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Simpol: Simultaneous Transnational Policy
Contribution to GTI Forum Experiments in Movement Unity

John Bunzl


Simpol is a global citizens’ initiative that develops the necessary policies to solve global problems, and its supporters use their votes to drive governments to act together to implement them.

The main barrier to solving global problems is that no government can move first or act alone because doing so would make its national economy uncompetitive, risking unemployment, capital flight, and economic decline. As former UK Prime Minister Tony Blair said, “The blunt reality of the politics of climate change is that no country will be willing to sacrifice its economy in order to address this challenge.”1 This remains true for all global problems. In a globalized economy, it will always be so. Governments are therefore caught in a “Prisoner’s Dilemma.” It’s not that they don’t want to solve global problems, but that they can’t. That, indeed, is why the wider movement has achieved little: because it demands change from those—i.e., governments—who are incapable of delivering it.

That is why Simpol’s condition of simultaneous implementation is vital: it breaks this vicious cycle, eliminates the risk of uncompetitiveness, and resolves the dilemma. If sufficient nations act together simultaneously, no nation loses out—everyone wins.

Simpol operates in two stages:

A. Politicians and governments are invited to support Simpol only in principle by signing a Pledge to implement its policies simultaneously, subject to all or sufficient nations participating, and subject to the policies eventually being agreed.

B. Once sufficient nations have signed, an international negotiation to define and agree on detailed policies can proceed, followed by implementation.

Simpol also incorporates these key features:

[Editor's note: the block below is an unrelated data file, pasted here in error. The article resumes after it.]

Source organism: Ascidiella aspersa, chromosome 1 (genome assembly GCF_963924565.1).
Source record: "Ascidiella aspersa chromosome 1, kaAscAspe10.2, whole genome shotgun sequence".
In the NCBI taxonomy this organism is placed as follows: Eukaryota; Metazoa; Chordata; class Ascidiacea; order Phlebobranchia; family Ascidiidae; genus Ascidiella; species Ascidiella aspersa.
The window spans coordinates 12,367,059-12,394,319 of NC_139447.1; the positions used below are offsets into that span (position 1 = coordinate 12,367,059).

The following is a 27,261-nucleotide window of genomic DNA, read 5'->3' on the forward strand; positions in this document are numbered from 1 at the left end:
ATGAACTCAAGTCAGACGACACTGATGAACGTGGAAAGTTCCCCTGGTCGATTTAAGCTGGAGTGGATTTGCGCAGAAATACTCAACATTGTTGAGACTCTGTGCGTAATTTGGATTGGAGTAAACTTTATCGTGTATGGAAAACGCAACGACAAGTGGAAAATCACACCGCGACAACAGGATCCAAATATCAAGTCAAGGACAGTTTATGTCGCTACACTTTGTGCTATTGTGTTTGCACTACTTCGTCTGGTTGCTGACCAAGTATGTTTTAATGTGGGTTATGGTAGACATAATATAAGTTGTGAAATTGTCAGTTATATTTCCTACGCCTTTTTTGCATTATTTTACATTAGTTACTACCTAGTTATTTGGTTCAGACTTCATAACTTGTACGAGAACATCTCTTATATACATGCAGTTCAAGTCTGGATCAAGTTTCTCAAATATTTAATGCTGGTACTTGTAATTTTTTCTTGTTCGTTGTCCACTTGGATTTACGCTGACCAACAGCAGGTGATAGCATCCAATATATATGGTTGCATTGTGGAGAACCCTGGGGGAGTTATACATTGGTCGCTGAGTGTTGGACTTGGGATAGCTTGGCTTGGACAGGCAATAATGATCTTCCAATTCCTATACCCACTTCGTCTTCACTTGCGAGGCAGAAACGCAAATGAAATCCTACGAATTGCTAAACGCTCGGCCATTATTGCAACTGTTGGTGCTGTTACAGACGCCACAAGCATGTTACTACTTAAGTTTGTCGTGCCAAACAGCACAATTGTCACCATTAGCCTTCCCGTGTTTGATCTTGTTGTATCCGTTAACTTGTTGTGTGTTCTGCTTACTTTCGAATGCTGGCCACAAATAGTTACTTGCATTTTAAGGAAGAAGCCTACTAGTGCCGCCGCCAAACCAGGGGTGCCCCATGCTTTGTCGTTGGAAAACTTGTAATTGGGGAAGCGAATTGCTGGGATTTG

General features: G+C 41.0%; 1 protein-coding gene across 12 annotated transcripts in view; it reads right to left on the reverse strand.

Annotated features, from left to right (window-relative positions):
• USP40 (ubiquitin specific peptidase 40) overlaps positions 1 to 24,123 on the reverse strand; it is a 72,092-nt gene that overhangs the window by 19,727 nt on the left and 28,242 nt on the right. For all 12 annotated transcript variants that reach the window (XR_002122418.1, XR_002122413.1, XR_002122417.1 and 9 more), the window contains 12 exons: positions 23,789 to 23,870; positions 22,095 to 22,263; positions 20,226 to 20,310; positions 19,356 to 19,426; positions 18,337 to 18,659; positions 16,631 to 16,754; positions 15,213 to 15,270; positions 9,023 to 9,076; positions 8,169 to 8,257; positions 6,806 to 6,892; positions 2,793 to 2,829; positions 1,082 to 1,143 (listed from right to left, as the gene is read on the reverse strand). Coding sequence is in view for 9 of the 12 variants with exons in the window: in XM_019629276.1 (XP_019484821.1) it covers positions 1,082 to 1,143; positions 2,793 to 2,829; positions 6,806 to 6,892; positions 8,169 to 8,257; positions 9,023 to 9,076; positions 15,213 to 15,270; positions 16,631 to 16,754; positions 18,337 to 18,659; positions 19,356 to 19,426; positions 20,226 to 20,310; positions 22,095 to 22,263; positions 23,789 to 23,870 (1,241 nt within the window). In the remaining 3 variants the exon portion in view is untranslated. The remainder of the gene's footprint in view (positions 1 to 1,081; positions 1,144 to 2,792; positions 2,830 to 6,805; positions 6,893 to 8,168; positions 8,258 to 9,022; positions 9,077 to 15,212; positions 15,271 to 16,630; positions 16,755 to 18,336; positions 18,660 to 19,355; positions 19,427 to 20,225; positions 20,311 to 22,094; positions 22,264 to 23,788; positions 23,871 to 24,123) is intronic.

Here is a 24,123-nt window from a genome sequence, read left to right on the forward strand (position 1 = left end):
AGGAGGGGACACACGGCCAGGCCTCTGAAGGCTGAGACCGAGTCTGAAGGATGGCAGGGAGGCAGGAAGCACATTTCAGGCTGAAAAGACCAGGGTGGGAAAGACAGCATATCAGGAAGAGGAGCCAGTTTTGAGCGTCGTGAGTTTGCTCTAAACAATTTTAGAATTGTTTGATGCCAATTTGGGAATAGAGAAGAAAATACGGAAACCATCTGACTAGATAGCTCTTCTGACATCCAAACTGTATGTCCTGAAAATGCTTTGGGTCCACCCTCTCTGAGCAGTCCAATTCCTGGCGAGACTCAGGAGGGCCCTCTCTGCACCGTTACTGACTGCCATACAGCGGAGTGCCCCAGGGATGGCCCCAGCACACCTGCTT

1. Multi-issue policy packages

Simpol would consist of a series of multi-issue policy packages so that what a nation loses on one issue, it can gain on another. The losers on a climate agreement, for example, could be compensated by revenues from a currency transactions tax, thereby making immediate action in every nation’s self-interest. And if the agreement is in everyone’s interests, so will be the inclusion of verification and enforcement measures. Simpol does not necessarily mean all nations implementing precisely the same measures. Rather, policies could be tailored to suit the needs and abilities of each nation. National sovereignty remains protected, because only policies requiring simultaneous implementation are included.

2. Citizens and NGOs develop the policies AND citizens use their votes to drive governments to implement them

By joining the campaign, citizens declare that they will “give strong voting preference at national elections to politicians or parties that have signed the Pledge.” As the voting bloc of Simpol supporters grows, politicians who sign increase their chances of gaining those votes. Those who don’t, risk losing those votes, and potentially their seats, to politicians who signed instead. In that way, Simpol does not need a majority of voters to succeed—only the critical balance between the two main competing parties. This is the unique tool that Simpol uses, and it is vital because, as NGOs should by now realize, politicians can easily ignore petitions and protests, but they cannot ignore votes.

This political power also gives Simpol’s supporters strong influence over its policy content. To remain electorally attractive to our supporters, politicians and parties will have little choice but to adopt the global policies our supporters prefer. Global justice NGOs can also play their part by providing expert policy input to Simpol and by encouraging their supporters to join the campaign.